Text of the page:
Essays on the economics of online social interactions

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Ajzenman, Nicolás Matias
Ferman, Bruno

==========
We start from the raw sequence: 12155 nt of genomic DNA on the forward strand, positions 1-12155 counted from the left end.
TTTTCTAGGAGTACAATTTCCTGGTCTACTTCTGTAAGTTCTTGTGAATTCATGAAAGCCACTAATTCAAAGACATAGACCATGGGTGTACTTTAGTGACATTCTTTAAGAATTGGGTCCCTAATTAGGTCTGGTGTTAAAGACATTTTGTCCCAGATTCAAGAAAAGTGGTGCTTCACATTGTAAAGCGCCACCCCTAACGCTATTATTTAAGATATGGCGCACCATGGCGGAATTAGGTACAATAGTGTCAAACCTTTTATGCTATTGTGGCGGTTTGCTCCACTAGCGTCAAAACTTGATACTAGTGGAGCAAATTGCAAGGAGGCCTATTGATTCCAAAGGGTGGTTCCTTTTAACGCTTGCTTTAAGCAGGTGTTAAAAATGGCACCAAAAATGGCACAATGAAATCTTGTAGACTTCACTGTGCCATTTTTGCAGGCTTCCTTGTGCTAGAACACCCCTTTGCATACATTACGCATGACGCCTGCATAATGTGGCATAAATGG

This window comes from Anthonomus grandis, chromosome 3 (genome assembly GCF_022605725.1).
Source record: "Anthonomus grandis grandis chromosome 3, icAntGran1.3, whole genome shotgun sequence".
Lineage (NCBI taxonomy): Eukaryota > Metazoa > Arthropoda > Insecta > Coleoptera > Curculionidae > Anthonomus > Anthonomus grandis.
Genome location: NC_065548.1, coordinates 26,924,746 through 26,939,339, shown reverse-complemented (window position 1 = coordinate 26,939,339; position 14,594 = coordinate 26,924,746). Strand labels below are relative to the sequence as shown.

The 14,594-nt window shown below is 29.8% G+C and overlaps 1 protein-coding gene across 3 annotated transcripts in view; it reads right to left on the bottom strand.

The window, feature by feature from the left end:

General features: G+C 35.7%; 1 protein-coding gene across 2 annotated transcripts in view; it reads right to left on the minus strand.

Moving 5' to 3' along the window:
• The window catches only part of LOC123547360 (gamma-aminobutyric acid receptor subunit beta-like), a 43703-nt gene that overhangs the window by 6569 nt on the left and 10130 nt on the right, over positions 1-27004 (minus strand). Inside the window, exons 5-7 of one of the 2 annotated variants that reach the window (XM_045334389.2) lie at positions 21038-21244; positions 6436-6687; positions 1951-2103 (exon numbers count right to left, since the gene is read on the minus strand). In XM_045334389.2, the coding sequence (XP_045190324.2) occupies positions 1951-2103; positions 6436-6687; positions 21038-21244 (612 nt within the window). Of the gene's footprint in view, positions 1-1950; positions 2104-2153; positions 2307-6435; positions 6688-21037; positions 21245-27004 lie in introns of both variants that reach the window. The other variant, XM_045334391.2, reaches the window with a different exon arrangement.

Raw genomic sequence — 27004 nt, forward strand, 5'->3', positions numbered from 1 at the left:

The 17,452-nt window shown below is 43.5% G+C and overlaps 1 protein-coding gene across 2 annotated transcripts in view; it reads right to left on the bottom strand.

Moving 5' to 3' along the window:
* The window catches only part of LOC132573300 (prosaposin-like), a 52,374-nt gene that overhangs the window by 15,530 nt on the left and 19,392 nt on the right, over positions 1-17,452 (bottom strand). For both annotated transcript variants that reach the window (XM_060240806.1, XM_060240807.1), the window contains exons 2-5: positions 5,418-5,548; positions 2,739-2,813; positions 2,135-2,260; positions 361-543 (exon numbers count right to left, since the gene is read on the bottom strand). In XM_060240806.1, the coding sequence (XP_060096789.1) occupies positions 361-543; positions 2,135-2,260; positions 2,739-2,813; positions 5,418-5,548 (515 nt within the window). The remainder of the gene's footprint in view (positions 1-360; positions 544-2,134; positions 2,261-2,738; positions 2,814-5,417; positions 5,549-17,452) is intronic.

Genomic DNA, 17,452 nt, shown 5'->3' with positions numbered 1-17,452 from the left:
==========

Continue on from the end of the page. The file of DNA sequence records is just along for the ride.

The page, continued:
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This thesis consists of two independent chapters, each reporting the results of field experiments conducted on Twitter. Both are based on joint work with Nicolás Ajzenman and Bruno Ferman. The first chapter discusses an experiment designed to identify discrimination in users’ following behavior on Twitter. Specifically, we created fictitious bot accounts that resembled humans and claimed to be PhD students in economics. The accounts differed in their gender (male or female), race (Black or White), and university affiliation (top- or lower-ranked). The bot accounts randomly followed Twitter users who form part of the #EconTwitter academic community. We measured how many follow-backs each account obtained after a given period. Twitter users from this community were 12% more likely to follow accounts of White students compared to those of Black students; 21% more likely to follow accounts of students from top-ranked, prestigious universities compared to accounts of lower-ranked institutions; and 25% more likely to follow female compared to male students. The racial gap persisted even among students from top-ranked institutions, suggesting that Twitter users racially discriminate even in the presence of a signal that could be interpreted as indicative of high academic potential. The second chapter studies the interplay between political and other social identities in the formation of social ties. We created accounts on Twitter that signaled their political preference for one of the two leading candidates in the 2022 Brazilian Presidential election, their preference for a football club (interpreted as an affective dimension of identity, given football’s importance to socialization in Brazil), or both. The bots randomly followed Twitter accounts with congruent and incongruent identities across these dimensions. We computed the proportion of follow-backs and blocks received. Both dimensions of identity are relevant to forming ties, but the effect of sharing political identity is larger. Affective identity becomes substantially less relevant when information about political identity is available, indicating that political identity can overshadow the affective dimension. Finally, we document using Twitter data that Brazilians’ reactions to events in the 2022 FIFA World Cup depended on their political alignment with the national team’s players and coach. This reinforces the experimental conclusion that, in a polarized setting, political identities can hinder the potential of other shared identities to increase social cohesion.

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